Northern Ireland

RHI scheme firms 'folding' due to subsidy cut

Wood pellets Image copyright tchara
Image caption The Renewable Heat Incentive scheme is approximately £490m over budget

A group which represents hundreds of Renewable Heat Incentive (RHI) boiler owners says some of its members are folding because of cuts to the payments they are receiving.

The Renewable Heat Association (RHANI) said it had reports of several firms shutting down.

It said they could no longer service the bank loans they had taken out to install the biomass boilers.

New tariff rates took effect from 1 April.

These new rates have substantially reduced the subsidy to be earned from the boilers.

The price controls run for one year, pending permanent measures to be agreed by the Northern Ireland Assembly.

RHANI said it had "already had reports of immediate redundancies and winding up of businesses from a number of members due to the financial uncertainty of changes to their tariff".

"Sectors including agriculture, which traditionally operates on a very low-profit margin are badly affected by the imposition of these changes.

"It appears that a number of businesses cannot now service the bank loans that they took out to buy the specialist biomass boilers required for this government promoted incentive scheme."

The Renewable Heat Association is to challenge the new tariff arrangements in a court case listed for June.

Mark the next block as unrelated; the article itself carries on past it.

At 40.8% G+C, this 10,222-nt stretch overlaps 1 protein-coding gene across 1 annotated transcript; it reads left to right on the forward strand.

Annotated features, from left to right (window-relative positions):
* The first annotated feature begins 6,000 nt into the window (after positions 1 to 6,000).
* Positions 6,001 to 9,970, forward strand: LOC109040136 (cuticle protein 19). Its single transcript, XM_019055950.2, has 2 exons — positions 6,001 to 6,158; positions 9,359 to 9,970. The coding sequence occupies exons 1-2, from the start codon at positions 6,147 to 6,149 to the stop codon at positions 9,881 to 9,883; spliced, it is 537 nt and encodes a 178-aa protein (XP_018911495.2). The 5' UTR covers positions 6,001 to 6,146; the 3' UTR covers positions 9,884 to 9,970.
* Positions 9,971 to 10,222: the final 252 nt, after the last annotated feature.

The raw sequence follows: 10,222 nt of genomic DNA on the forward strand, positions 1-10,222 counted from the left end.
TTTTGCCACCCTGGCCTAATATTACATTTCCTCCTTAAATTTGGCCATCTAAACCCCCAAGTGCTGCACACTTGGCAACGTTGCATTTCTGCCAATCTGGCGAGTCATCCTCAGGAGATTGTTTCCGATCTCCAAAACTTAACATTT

In a statement on Thursday, it said that it had been made aware of at least five companies who had advised "that they are at risk as a direct result of the implementation of the updated RHI tariffs".

It added that it "had been advised by a number of RHI participants" that they had received letters from the department dated for Thursday, 6 April, to notify them of the new tariffs.

"As more businesses become aware of the changes made by the department with no prior notice, we expect the number of companies facing hardship to increase significantly over the coming days," the RHANI added.


The botched energy scheme was set up in 2012 when Arlene Foster was minister at the Department of Enterprise, Trade and Investment.

It was an attempt by the Northern Ireland Executive to help to increase the consumption of fuel from renewable sources.

However, businesses received more in subsidies than they paid for renewable fuel, and the scheme became oversubscribed.

The fallout from the scandal, which is approximately £490m over budget, resulted in the collapse of Stormont's institutions and the calling of snap elections on 2 March.

Retired appeal court judge Sir Patrick Coghlin is to chair a public inquiry into the scheme.

A judge ruled at the beginning of March that corporate companies receiving RHI subsidies could be named by the Department for the Economy.

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